I don't think it's always necessary for a DB professional to have a sandbox with the latest SQL Server version: I never had an SQL 2005 Sandbox when my work was on SQL 2000, because I didn't have time for it when it was relevant - I did have time enough to read 2005 documentation and compare it with 2008 (for which I did acquire a sandbox) and determine as a result that we would go strainght from 2000 to 2008 without touching 2005, which I believe was the correct professional decision to take for the company, and having a 2005 sandbox wouldn't have helped me to reach it.

But I still don't like the question at all. You could just as well have written: "download and install an evaluation edition of SQL Server 2012 if you don't have one yet, then download and install AdventureWorks 2012, then run the code below - what is the result". That would have been the exact same learning experience.
I agree completely with that view of the question.


Tom
Post #1413109
Posted Tuesday, January 29, 2013 9:08 AM


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bitbucket-25253 (1/29/2013)
Unfortunately the criticism touches me deeply

I am sorry to hear that you feel so hurt. You made a mistake. So what? We're only humans, we're supposed to make mistakes. And if I were given the luxury of getting to choose where I'll make my next mistake, I'd pick the QotD in an instant. It's not like lifes are at stake here!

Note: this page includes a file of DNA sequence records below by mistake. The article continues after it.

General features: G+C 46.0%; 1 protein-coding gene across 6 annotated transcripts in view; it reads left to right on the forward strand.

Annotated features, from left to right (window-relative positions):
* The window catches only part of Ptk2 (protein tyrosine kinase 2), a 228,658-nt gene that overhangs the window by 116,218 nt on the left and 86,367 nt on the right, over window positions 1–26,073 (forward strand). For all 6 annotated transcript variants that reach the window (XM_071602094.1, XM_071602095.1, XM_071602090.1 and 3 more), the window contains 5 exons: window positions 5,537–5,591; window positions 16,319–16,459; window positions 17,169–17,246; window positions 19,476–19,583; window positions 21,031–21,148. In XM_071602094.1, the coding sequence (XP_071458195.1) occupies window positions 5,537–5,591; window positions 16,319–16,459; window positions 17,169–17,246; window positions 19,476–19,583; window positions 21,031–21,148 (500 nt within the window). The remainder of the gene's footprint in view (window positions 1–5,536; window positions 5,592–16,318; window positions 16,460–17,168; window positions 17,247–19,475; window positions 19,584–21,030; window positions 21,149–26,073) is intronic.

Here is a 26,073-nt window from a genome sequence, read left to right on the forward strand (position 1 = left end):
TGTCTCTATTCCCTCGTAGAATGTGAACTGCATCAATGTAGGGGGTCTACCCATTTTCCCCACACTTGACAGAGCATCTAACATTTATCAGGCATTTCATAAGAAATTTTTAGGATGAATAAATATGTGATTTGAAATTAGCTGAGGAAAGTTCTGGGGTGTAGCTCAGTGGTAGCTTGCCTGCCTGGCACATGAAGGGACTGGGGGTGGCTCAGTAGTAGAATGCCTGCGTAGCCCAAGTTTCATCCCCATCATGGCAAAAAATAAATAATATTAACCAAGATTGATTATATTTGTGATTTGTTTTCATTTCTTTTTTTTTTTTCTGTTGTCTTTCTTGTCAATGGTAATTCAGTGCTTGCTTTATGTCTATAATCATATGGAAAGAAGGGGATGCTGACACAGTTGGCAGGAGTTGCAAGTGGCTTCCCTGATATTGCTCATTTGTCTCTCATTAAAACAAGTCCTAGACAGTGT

I know I can dish out harsh criticism, but I always do so in the hope of providing ways to improve (and I get from the rest of your message that you take it that way). I always try (but probably still sometimes fail) to target my words to the topic, not to the person, and to maintain a positive tone. And in the situations where I do fail to come over that way, please remember that I don't intend to cut you, or anyone, down.

Some other posters may come across as more blunt - but when I submit a question(**) and find myself at the receiving end, I always try to disregard any negativism and end up with the improvement suggestion hidden in those messages. And then I consider whether I agree with that suggestion or not, and respond to that.
(Oh, and if people really start attacking me, I try to ignore it. Just as I do with all the silly "give me my point" messages).

(**) And yes, I know it's been way too long since I last submitted a question. I'll try to do better in the future. But not now - no time!



Hugo Kornelis, SQL Server MVP
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Post #1413122
Posted Wednesday, January 30, 2013 1:51 AM
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bitbucket-25253 (1/29/2013)
Unfortunately the criticism touches me deeply, but I have learned to bite my tongue and say nothing that provokes further argument. I try to learn from the criticism how to form improved QODs.

Sorry to hear that. I dont think that this is the right reaction though.
Hugo already mentioned that we all do make mistakes. And sometimes it is just important to acknowledge a mistake and take the lesson with you.
This is not the first time you have submitted a QOTD. So the fact that this single one is at least "controversial", should not really bother you in a way that you avoid the discussion.


Best Regards,
Chris Büttner
Post #1413514
Posted Wednesday, January 30, 2013 2:41 AM


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Ron, you must have overlooked something this time.